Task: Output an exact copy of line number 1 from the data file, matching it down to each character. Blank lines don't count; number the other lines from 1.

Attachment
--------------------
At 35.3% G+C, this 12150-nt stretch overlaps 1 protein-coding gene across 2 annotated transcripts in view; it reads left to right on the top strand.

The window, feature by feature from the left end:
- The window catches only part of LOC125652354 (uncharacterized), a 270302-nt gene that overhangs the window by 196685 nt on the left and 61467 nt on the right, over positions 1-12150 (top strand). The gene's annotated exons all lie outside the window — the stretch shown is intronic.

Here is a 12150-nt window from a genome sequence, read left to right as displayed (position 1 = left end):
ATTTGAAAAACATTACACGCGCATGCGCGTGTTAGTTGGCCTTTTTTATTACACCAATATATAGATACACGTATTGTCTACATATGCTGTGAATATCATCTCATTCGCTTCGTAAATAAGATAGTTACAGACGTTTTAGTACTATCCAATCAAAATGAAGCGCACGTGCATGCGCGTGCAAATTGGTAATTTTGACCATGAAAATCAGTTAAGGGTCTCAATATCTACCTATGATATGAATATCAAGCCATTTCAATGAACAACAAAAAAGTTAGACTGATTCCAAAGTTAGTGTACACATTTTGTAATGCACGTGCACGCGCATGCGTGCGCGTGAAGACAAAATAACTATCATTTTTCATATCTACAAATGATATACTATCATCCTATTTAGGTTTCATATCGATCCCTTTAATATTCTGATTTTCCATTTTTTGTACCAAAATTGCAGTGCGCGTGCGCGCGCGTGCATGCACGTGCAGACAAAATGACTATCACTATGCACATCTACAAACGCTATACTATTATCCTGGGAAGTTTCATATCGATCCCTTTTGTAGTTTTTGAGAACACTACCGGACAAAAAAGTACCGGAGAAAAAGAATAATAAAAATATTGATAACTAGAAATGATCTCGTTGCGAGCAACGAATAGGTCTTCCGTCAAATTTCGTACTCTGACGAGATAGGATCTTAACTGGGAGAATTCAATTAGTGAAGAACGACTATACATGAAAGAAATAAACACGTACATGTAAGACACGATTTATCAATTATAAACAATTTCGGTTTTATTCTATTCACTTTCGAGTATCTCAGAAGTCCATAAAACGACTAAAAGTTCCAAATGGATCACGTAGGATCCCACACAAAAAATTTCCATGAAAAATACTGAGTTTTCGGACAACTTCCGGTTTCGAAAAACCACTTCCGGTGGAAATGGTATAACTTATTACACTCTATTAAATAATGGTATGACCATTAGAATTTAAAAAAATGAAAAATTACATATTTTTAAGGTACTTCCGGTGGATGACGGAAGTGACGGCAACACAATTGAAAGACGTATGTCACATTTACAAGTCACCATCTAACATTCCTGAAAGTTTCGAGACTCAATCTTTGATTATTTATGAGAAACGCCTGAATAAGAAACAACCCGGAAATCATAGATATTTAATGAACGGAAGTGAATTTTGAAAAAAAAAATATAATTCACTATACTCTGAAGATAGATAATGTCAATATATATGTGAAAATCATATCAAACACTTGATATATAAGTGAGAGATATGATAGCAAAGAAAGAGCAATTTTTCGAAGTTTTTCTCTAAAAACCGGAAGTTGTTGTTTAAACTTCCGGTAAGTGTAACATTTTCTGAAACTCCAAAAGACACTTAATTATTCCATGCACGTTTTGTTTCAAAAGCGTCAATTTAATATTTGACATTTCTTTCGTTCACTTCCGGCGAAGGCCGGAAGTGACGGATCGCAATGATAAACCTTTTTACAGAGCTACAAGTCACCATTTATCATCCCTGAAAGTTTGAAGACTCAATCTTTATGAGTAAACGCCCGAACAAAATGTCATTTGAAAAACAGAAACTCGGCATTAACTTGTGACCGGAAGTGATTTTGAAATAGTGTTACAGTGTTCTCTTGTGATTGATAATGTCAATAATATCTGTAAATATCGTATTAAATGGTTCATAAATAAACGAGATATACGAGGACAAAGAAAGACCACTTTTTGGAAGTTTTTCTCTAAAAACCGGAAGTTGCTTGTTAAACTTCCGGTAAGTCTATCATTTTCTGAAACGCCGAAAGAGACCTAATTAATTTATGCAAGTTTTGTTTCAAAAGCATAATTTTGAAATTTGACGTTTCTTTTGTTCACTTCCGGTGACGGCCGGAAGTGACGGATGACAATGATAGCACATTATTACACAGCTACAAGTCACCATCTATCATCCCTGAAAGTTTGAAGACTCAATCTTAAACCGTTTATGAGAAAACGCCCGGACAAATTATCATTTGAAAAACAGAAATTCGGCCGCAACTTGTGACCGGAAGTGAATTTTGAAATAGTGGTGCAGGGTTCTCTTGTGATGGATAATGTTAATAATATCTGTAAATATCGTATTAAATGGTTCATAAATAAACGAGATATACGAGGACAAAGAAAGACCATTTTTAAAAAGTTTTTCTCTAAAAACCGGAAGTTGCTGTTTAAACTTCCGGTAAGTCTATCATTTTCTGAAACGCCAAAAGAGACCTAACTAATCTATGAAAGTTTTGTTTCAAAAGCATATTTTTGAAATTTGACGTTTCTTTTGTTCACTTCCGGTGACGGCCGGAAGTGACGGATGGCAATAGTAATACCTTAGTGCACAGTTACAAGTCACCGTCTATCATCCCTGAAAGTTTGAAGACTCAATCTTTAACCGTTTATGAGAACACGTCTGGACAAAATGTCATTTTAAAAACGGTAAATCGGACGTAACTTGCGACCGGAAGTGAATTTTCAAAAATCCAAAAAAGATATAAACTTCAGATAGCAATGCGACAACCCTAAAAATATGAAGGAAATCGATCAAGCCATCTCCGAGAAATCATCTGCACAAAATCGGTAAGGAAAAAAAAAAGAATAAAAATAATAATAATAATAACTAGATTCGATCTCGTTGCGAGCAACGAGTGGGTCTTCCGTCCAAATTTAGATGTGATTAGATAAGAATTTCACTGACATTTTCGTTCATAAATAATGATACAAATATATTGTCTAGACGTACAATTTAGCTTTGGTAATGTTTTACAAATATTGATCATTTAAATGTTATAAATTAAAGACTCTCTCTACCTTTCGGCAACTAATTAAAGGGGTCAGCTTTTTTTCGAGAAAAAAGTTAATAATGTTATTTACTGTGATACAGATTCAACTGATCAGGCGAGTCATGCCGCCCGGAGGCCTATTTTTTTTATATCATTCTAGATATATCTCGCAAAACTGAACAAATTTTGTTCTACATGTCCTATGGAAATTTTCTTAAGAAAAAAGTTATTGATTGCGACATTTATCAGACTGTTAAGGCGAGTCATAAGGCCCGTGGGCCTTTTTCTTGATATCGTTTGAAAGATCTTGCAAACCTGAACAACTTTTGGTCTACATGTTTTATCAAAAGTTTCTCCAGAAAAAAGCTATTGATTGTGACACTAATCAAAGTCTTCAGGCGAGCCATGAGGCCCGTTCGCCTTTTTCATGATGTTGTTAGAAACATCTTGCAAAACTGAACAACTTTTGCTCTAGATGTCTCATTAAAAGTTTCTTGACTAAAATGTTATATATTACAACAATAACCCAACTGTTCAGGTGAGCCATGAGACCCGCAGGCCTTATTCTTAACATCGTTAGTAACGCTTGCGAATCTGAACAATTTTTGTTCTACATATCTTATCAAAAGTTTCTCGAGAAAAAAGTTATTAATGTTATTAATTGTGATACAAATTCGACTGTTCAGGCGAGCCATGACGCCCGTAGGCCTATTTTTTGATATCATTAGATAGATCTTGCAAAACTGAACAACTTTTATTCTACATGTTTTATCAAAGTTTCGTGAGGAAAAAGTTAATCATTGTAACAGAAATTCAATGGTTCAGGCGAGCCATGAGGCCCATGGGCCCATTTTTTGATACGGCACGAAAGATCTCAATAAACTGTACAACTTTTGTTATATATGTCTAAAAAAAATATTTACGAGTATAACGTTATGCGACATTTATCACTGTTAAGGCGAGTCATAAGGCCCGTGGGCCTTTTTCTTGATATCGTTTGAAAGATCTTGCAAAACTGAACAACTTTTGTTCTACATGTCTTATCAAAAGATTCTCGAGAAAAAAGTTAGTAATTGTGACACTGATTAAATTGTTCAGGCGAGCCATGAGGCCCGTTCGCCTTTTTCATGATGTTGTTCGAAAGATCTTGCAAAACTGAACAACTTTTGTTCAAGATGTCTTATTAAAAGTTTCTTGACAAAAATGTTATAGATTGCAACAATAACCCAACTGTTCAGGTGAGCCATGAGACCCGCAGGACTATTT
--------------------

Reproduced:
At 35.3% G+C, this 12150-nt stretch overlaps 1 protein-coding gene across 2 annotated transcripts in view; it reads left to right on the top strand.